Translated from Nieuws.nl in the Netherlands today:
Golden wind-egg for misleading Unilever bread
(Novum) Utrecht – Unilever has won the Golden wind-egg. The food manufacturer received the award for most misleading product of the year, for the Blue Band Goede Start! white bread. About that bread, Unilever claimed for years that it supposedly is as healthy as wholemeal bread. Unilever has already adapted the text on the packaging.
Unilever did that just before getting the “award”
According to the organizer of the prize awards, Unilever violates the trust of its customers with lies about its products. “The biggest food manufacturer in the Netherlands can now set an example for the entire industry by making its advertising and marketing honest.”
The bread was voted by visitors to the site of foodwatch to be the worst misleading product. Second came the “little fruit bottle” of Nestle, a superfluous follow-up milk brand for babies. Third was the drink Crystal Clear Shine Cranberry Elderberry Blossom by Heineken, which contains only one hundredth of a teaspoon of cranberry.
Food Sovereignty Responds to Corporate Takeover of Food Production. Yve le Grand, Truthout: “Although the credit crunch has pushed the issue of the global food crisis to the background, it is still going on today. In fact, the number of chronically hungry people worldwide has risen and is estimated to amount to 967 million people according to the new Declaration of Human Rights, launched by the Cordoba process at the end of 2008, on the occasion of the Declaration’s 60th anniversary. The world famine in the 1970s led the Declaration to introduce the concept of food security: ‘… the availability at all times of adequate world food supplies of basic foodstuffs to sustain a steady expansion of food consumption and to offset fluctuations in production and prices.’ This definition of food security, which is basically a technical matter of providing adequate human nutrition, led to the assumption that more food production would solve the problem of mass starvation”: here.
Kristin Kirkpatrick, M.S., R.D., L.D.: “Healthy” Restaurant Foods to Avoid: here.
100 Percent Scared: How the National Security Complex Grows on Terrorism Fears. Tom Engelhardt, TomDispatch: “Here, then, is one of the strange, if less explored, phenomena of our post-9/11 American age: in only one area of life are Americans officially considered 100% scared, and so 100% in need of protection, and that’s when it comes to terrorism. For an E. coli strain that could pose serious dangers, were it to arrive here, there is no uproar. No screaming headlines highlight special demands that more money be poured into food safety; no instant plans have been rushed into place to review meat and vegetable security procedures; no one has been urging that a Global War on Food-Borne Illnesses be launched. In fact, at this moment, six strains of E. coli that do cause illness in this country remain unregulated. Department of Agriculture proposals to deal with them are ‘stalled’ at the Office of Management and Budget. Meanwhile, the super-toxic E. coli strain that appeared in Europe remains officially unregulated here. On the other hand, send any goofus America-bound on a plane with any kind of idiotic device, and the politicians, the media, and the public promptly act as if – and it’s you I’m addressing, Chicken Little – the sky were falling or civilization itself were at risk”: here.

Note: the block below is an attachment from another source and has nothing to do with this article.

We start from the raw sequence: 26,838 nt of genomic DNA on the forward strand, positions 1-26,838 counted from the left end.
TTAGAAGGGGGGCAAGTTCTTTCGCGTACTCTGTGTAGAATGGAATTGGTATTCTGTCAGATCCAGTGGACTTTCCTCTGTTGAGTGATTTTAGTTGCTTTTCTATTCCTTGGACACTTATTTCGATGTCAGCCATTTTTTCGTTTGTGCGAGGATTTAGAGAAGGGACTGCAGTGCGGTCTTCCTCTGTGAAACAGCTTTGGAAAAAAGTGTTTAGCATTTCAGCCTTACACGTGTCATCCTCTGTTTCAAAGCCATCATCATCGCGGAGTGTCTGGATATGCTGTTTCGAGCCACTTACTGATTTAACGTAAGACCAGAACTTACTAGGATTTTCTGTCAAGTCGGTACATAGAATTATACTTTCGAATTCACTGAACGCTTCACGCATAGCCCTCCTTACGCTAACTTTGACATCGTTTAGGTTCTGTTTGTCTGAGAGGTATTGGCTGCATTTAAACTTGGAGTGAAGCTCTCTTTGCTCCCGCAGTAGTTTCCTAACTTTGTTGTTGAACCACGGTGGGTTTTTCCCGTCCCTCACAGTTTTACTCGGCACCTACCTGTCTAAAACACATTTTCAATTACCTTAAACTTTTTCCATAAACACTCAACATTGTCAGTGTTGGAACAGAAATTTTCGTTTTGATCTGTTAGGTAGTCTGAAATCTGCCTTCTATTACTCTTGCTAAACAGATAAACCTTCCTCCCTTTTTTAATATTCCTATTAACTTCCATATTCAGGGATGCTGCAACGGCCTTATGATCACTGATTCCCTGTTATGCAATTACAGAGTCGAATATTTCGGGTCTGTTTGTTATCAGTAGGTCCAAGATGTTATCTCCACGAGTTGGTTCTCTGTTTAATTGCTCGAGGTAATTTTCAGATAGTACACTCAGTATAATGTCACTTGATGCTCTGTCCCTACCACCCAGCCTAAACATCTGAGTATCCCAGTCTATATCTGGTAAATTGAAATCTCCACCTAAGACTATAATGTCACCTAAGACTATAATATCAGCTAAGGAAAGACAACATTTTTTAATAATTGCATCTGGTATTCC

Hedge funds are behind “land grabs” in Africa to boost their profits in the food and biofuel sectors, a US think-tank says: here.
Kevin Kiley, Inside Higher Ed: “A series of reports by the Oakland Institute charge that several prominent American universities – including Harvard and Vanderbilt Universities and Spelman College – are investing in hedge funds and companies that are driving African farmers off their land. The California-based think tank, which focuses on social, economic and environmental issues, is producing a series of reports on how Western entities are investing in land in Africa and the effects of those investments. In the reports, the institute alleges that these investments are increasing price volatility and supply insecurity in the global food chain, and not returning to African nations the benefits that were promised. The main link the reports establish between Harvard, Vanderbilt and Spelman and land development in Africa is a London-based hedge fund called Emergent Asset Management”: here.
International food crisis due to agribusinesses and speculation: here.
The United Nations warned today that growing swathes of the global population will no longer be able to afford to eat in the next decade: here.
Ban Proposed on Export Restrictions That Undermine Food Security. Isolda Agazzi, Inter Press Service: “Egypt has initiated a proposal in the World Trade Organisation (WTO) to ban export restrictions on farm products to poor countries that are net food importers. The Group of 20 has also exhorted the upcoming WTO ministerial conference to adopt a specific resolution on export restrictions… Export restrictions on foodstuffs were one of the key drivers of the food crisis and price spikes during 2007 – 2011”: here.
“Corporate power and profit-driven interests dominate the management of each level of food distribution.” Here.
More than 20 environmental organisations across Europe are calling on the EU to stop the environmental damage caused by EU biofuels targets with the help of Peter and Jane, characters in this specially-created animated short film: here.